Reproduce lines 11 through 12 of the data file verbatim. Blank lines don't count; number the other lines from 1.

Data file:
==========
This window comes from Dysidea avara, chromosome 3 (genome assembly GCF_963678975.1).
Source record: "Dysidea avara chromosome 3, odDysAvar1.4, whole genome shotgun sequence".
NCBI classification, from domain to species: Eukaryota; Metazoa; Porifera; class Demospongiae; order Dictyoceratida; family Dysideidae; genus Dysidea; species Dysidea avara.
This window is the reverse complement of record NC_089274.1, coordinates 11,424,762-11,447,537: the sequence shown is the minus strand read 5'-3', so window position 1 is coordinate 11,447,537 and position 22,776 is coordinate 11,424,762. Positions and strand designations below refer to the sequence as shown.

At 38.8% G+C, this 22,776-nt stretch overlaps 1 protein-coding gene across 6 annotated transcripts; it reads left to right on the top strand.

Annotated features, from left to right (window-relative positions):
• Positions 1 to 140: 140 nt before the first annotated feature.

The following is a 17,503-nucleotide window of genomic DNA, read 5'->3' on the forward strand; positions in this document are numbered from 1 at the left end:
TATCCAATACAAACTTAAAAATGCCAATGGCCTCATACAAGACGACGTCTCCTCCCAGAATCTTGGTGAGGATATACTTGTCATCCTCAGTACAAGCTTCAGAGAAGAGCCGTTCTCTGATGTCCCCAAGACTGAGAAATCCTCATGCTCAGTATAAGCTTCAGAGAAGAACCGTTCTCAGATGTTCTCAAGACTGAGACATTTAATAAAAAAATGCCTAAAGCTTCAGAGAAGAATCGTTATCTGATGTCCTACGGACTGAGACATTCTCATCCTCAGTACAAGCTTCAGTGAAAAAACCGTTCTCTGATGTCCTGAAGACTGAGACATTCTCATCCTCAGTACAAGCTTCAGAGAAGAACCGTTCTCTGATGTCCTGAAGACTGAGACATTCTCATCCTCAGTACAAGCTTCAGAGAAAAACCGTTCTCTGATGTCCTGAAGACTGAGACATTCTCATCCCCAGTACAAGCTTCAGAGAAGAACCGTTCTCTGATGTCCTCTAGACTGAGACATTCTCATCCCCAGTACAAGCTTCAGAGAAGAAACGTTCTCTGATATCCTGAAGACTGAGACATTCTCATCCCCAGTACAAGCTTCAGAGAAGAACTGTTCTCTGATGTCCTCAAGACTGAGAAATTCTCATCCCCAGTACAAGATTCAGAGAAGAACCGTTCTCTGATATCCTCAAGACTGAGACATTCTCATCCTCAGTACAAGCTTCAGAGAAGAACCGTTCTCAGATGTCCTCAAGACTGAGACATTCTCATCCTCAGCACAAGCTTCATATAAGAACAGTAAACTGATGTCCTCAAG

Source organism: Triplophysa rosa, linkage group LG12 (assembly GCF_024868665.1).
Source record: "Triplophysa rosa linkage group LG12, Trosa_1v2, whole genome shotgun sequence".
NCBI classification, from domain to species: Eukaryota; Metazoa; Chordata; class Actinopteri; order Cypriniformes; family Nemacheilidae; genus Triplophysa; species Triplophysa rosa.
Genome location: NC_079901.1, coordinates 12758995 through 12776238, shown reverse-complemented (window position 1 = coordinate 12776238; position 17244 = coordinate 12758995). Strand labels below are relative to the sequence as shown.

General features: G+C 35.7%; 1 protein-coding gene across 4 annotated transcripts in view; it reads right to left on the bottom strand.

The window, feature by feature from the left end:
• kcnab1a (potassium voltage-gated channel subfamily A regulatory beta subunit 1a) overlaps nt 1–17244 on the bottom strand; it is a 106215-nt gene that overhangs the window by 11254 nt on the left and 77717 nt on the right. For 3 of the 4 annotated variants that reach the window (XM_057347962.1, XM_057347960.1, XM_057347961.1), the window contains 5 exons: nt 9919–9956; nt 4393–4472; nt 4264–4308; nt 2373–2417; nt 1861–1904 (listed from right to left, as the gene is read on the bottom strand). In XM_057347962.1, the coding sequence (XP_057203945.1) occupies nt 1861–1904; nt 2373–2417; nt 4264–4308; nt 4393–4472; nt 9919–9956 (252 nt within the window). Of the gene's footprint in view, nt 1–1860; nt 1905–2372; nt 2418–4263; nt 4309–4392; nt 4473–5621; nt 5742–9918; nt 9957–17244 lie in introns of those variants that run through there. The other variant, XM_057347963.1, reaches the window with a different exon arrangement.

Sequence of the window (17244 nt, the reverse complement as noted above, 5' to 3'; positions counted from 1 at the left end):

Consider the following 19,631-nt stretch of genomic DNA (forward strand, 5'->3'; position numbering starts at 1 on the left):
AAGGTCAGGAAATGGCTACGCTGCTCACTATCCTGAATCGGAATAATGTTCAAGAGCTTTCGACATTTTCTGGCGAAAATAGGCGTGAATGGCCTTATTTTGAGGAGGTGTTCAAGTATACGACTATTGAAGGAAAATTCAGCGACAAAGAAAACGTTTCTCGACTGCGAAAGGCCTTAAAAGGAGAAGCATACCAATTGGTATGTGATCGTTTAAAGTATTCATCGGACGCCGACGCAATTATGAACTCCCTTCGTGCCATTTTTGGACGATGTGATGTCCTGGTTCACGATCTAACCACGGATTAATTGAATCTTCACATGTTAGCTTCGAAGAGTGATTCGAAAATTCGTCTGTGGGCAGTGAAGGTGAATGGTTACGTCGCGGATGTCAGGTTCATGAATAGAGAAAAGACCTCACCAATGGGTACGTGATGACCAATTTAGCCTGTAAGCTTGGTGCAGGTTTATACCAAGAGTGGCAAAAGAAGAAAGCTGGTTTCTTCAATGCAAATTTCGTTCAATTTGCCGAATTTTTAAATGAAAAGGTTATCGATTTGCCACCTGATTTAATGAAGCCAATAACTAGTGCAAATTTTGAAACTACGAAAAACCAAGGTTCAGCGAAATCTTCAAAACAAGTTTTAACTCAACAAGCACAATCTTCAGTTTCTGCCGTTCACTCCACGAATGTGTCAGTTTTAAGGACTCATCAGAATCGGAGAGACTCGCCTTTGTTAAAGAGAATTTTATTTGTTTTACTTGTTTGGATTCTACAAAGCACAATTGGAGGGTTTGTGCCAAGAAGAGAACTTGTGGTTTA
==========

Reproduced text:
Source record: "Triplophysa rosa linkage group LG12, Trosa_1v2, whole genome shotgun sequence".
NCBI classification, from domain to species: Eukaryota; Metazoa; Chordata; class Actinopteri; order Cypriniformes; family Nemacheilidae; genus Triplophysa; species Triplophysa rosa.